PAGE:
The novel focuses primarily on character, and in particular on one character. Events exist primarily to express character. Characters other than Jane seem but pale shadows of real people, for they exist as fragmentary and ancillary parts of Jane’s life. Her opening confessional statement, “I couldn’t reach out a hand to save myself, so unwilling am I to set myself up against my fate,” is the overture to the orchestration of a series of variations on her fears and desires, conflicting fears and desires that “James and Malcolm [had] in their respective ways, died for me.” In reality, those fears and desires are for herself.
Stubbornly and mindlessly, she resists action, the kind of action embodied by Lucy, action as seen in her husband’s realization of musical success, action as represented by James and his car business, and, most of all, the action which her family traditions dictate. In this she resembles Mabel, the heroine of D. H. Lawrence’s “The Horse Dealer’s Daughter,” who gives in to instinct, feeling the need to do something only when the threat of drowning in “willingness” seems too threatening.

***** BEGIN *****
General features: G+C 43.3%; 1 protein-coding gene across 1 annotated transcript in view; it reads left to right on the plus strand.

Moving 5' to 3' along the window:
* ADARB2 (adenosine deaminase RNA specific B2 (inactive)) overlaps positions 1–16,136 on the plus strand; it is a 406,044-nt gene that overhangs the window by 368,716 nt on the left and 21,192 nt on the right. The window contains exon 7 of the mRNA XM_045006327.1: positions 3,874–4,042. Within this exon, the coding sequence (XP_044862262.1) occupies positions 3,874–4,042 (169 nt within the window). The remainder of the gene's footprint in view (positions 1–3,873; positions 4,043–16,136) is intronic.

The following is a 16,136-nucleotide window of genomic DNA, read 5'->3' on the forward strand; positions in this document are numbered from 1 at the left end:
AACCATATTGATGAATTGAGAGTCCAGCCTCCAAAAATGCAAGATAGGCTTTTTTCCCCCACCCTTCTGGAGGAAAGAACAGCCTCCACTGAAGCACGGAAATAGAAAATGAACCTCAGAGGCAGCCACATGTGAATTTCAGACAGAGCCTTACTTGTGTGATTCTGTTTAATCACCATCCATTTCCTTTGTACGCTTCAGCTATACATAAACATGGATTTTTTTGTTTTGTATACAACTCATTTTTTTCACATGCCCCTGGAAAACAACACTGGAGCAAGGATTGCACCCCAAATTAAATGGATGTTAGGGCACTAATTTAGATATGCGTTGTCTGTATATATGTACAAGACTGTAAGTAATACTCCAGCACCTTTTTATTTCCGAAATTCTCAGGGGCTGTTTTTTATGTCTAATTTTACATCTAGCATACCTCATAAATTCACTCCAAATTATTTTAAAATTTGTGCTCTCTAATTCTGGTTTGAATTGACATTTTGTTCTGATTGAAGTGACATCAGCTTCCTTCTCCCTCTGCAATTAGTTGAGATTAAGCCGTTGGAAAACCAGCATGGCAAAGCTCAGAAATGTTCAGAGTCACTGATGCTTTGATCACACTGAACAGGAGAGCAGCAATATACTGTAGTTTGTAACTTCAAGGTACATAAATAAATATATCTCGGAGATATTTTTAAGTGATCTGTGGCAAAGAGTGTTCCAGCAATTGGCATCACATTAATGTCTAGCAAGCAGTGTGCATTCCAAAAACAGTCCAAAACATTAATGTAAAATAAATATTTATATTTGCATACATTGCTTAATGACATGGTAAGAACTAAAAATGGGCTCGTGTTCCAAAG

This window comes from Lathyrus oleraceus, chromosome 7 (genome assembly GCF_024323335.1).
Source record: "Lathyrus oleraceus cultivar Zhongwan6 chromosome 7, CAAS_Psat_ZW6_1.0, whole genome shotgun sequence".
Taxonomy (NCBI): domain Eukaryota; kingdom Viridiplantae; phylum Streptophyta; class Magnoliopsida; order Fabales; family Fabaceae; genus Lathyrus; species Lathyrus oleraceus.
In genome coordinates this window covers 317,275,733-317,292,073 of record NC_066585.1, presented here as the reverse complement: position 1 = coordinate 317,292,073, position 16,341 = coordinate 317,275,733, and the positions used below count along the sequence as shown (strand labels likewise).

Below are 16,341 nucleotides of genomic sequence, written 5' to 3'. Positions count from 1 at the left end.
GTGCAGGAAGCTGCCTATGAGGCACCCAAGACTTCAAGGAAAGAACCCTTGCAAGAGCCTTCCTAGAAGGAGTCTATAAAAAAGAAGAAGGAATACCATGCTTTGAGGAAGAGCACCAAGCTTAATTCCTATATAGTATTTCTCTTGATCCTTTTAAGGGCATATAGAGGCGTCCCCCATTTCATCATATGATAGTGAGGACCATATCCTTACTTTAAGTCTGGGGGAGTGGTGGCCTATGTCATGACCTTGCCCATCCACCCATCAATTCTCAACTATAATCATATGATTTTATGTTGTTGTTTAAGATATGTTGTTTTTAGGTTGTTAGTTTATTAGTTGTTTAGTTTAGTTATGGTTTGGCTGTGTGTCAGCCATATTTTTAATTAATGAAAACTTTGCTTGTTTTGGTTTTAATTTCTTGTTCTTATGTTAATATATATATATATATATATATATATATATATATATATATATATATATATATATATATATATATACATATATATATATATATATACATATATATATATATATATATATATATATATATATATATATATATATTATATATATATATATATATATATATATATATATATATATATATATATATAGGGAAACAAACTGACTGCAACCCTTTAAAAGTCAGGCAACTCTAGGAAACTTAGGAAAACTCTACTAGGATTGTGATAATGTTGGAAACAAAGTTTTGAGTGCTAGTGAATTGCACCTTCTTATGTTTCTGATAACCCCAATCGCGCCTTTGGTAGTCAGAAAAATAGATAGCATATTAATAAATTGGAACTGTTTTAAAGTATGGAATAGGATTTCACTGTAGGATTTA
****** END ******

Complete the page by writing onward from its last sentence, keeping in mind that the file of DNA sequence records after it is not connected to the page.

Surrendering to her nature takes form at the outset, when she insists on having her child alone, with the midwife coming in only to attend to perfunctory duties. She lies in the damp sheets of “birthing” for days, refusing to allow anyone to change them. Only James smooths them and eventually slips into them quietly, wordlessly, sharing her surrender to nature. She...
(The entire section is 621 words.)